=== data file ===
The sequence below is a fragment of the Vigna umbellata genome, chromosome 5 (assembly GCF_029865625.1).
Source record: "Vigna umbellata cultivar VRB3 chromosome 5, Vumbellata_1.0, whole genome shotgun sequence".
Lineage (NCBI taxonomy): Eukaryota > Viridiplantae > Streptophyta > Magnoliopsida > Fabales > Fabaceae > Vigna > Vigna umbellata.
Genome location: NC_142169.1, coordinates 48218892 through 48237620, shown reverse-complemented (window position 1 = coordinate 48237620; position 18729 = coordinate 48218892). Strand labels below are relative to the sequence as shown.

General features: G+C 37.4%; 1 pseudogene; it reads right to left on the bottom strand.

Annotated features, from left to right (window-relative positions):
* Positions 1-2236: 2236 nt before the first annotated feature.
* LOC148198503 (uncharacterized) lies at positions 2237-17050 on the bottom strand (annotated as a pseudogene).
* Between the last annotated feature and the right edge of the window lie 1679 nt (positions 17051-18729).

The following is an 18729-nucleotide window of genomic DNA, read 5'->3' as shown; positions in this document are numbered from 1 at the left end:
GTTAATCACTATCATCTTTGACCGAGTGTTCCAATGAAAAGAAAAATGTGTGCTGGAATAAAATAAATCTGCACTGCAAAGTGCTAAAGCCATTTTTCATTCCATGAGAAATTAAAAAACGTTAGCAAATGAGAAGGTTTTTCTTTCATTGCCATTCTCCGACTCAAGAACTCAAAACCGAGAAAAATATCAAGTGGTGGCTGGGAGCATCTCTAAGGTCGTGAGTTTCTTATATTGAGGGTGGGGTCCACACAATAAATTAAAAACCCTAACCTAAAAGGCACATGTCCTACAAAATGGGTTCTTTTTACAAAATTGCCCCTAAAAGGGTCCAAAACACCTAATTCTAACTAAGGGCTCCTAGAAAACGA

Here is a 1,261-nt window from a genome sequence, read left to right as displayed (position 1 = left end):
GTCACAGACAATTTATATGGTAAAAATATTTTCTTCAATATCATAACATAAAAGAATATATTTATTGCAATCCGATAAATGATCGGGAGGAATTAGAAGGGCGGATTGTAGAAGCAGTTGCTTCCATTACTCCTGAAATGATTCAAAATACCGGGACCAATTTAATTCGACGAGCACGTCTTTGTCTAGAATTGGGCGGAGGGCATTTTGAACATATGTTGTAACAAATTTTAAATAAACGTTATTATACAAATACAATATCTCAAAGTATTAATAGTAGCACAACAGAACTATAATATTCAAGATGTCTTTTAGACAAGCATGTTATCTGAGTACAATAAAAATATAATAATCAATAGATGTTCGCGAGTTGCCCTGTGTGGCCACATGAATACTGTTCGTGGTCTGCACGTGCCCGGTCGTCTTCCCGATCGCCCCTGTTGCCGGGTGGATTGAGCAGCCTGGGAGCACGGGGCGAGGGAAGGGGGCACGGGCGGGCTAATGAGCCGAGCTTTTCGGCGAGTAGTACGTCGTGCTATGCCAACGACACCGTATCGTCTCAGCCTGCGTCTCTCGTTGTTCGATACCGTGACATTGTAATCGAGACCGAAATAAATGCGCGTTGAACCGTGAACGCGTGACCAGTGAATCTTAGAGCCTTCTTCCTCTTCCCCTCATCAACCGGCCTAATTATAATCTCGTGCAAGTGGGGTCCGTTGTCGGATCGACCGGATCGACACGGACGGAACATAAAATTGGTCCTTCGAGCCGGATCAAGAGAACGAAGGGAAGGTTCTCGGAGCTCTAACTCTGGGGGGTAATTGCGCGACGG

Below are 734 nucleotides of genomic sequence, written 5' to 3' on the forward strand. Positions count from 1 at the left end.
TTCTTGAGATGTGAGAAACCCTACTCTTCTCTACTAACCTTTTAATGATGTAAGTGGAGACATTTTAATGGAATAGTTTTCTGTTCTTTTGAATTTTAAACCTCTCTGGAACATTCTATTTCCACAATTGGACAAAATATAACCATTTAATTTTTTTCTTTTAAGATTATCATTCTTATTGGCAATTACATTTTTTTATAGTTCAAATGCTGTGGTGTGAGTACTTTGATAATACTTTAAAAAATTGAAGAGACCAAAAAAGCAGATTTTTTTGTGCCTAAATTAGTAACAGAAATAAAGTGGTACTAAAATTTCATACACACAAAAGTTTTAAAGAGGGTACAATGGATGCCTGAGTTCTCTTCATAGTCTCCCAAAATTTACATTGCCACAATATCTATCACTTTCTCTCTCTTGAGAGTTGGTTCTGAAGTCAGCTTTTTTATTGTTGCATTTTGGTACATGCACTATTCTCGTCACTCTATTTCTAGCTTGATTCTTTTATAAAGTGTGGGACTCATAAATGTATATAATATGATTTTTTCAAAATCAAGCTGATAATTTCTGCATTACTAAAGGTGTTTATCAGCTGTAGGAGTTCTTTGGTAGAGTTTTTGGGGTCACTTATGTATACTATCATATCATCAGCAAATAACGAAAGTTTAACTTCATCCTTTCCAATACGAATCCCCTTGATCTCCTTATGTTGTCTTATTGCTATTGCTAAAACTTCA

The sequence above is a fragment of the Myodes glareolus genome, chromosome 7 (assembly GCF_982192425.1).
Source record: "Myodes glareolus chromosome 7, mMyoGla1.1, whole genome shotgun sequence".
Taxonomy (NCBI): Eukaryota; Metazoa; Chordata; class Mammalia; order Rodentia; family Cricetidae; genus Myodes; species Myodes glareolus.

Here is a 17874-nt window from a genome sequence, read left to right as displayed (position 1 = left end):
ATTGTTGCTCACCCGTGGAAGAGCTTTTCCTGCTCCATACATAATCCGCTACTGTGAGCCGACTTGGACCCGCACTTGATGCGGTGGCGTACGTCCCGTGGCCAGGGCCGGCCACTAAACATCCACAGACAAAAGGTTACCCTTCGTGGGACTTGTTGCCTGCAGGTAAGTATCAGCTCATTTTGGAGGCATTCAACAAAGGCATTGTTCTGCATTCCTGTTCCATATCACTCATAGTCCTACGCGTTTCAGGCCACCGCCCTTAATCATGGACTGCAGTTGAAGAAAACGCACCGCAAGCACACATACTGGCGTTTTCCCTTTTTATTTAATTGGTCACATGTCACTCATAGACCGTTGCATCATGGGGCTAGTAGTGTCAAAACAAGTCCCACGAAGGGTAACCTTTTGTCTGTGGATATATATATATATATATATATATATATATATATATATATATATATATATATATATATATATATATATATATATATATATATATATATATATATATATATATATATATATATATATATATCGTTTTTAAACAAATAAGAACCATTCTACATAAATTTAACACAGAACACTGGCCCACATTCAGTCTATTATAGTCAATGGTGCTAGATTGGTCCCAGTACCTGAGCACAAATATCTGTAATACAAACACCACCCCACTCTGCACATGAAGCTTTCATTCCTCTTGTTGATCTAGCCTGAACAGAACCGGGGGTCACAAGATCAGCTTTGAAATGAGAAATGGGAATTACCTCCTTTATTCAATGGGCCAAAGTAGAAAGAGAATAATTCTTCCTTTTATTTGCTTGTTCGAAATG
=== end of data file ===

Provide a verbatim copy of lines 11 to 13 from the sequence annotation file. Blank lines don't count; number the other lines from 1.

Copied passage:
GTTAATCACTATCATCTTTGACCGAGTGTTCCAATGAAAAGAAAAATGTGTGCTGGAATAAAATAAATCTGCACTGCAAAGTGCTAAAGCCATTTTTCATTCCATGAGAAATTAAAAAACGTTAGCAAATGAGAAGGTTTTTCTTTCATTGCCATTCTCCGACTCAAGAACTCAAAACCGAGAAAAATATCAAGTGGTGGCTGGGAGCATCTCTAAGGTCGTGAGTTTCTTATATTGAGGGTGGGGTCCACACAATAAATTAAAAACCCTAACCTAAAAGGCACATGTCCTACAAAATGGGTTCTTTTTACAAAATTGCCCCTAAAAGGGTCCAAAACACCTAATTCTAACTAAGGGCTCCTAGAAAACGA

Here is a 1,261-nt window from a genome sequence, read left to right as displayed (position 1 = left end):
GTCACAGACAATTTATATGGTAAAAATATTTTCTTCAATATCATAACATAAAAGAATATATTTATTGCAATCCGATAAATGATCGGGAGGAATTAGAAGGGCGGATTGTAGAAGCAGTTGCTTCCATTACTCCTGAAATGATTCAAAATACCGGGACCAATTTAATTCGACGAGCACGTCTTTGTCTAGAATTGGGCGGAGGGCATTTTGAACATATGTTGTAACAAATTTTAAATAAACGTTATTATACAAATACAATATCTCAAAGTATTAATAGTAGCACAACAGAACTATAATATTCAAGATGTCTTTTAGACAAGCATGTTATCTGAGTACAATAAAAATATAATAATCAATAGATGTTCGCGAGTTGCCCTGTGTGGCCACATGAATACTGTTCGTGGTCTGCACGTGCCCGGTCGTCTTCCCGATCGCCCCTGTTGCCGGGTGGATTGAGCAGCCTGGGAGCACGGGGCGAGGGAAGGGGGCACGGGCGGGCTAATGAGCCGAGCTTTTCGGCGAGTAGTACGTCGTGCTATGCCAACGACACCGTATCGTCTCAGCCTGCGTCTCTCGTTGTTCGATACCGTGACATTGTAATCGAGACCGAAATAAATGCGCGTTGAACCGTGAACGCGTGACCAGTGAATCTTAGAGCCTTCTTCCTCTTCCCCTCATCAACCGGCCTAATTATAATCTCGTGCAAGTGGGGTCCGTTGTCGGATCGACCGGATCGACACGGACGGAACATAAAATTGGTCCTTCGAGCCGGATCAAGAGAACGAAGGGAAGGTTCTCGGAGCTCTAACTCTGGGGGGTAATTGCGCGACGG